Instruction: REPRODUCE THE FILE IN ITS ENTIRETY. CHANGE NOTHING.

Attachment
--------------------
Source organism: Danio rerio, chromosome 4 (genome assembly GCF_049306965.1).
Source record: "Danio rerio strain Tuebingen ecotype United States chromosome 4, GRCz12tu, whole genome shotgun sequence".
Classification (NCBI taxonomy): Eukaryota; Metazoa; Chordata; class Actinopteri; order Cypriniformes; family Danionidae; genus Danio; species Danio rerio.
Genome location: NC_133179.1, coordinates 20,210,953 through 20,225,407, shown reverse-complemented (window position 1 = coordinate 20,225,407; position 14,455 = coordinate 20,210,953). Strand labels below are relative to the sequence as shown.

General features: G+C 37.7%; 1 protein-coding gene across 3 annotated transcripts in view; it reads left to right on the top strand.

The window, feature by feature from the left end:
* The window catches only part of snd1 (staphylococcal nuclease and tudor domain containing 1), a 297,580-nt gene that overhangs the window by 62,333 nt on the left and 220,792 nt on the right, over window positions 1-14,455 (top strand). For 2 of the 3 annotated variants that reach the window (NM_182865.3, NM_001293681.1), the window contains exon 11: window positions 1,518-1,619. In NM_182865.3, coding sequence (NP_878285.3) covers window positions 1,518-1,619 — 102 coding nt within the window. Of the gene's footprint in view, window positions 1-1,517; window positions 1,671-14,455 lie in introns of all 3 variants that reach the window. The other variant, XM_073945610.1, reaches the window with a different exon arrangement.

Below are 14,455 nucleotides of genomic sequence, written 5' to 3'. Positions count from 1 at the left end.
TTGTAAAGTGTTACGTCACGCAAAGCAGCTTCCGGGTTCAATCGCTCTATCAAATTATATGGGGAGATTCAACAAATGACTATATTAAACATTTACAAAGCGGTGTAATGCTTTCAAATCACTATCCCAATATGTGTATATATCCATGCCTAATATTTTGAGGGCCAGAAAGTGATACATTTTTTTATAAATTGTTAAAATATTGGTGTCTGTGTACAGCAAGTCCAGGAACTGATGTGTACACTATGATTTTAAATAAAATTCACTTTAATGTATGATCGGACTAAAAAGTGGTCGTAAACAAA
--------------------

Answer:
Source organism: Danio rerio, chromosome 4 (genome assembly GCF_049306965.1).
Source record: "Danio rerio strain Tuebingen ecotype United States chromosome 4, GRCz12tu, whole genome shotgun sequence".
Classification (NCBI taxonomy): Eukaryota; Metazoa; Chordata; class Actinopteri; order Cypriniformes; family Danionidae; genus Danio; species Danio rerio.
Genome location: NC_133179.1, coordinates 20,210,953 through 20,225,407, shown reverse-complemented (window position 1 = coordinate 20,225,407; position 14,455 = coordinate 20,210,953). Strand labels below are relative to the sequence as shown.

General features: G+C 37.7%; 1 protein-coding gene across 3 annotated transcripts in view; it reads left to right on the top strand.

The window, feature by feature from the left end:
* The window catches only part of snd1 (staphylococcal nuclease and tudor domain containing 1), a 297,580-nt gene that overhangs the window by 62,333 nt on the left and 220,792 nt on the right, over window positions 1-14,455 (top strand). For 2 of the 3 annotated variants that reach the window (NM_182865.3, NM_001293681.1), the window contains exon 11: window positions 1,518-1,619. In NM_182865.3, coding sequence (NP_878285.3) covers window positions 1,518-1,619 — 102 coding nt within the window. Of the gene's footprint in view, window positions 1-1,517; window positions 1,671-14,455 lie in introns of all 3 variants that reach the window. The other variant, XM_073945610.1, reaches the window with a different exon arrangement.

Below are 14,455 nucleotides of genomic sequence, written 5' to 3'. Positions count from 1 at the left end.
TTGTAAAGTGTTACGTCACGCAAAGCAGCTTCCGGGTTCAATCGCTCTATCAAATTATATGGGGAGATTCAACAAATGACTATATTAAACATTTACAAAGCGGTGTAATGCTTTCAAATCACTATCCCAATATGTGTATATATCCATGCCTAATATTTTGAGGGCCAGAAAGTGATACATTTTTTTATAAATTGTTAAAATATTGGTGTCTGTGTACAGCAAGTCCAGGAACTGATGTGTACACTATGATTTTAAATAAAATTCACTTTAATGTATGATCGGACTAAAAAGTGGTCGTAAACAAA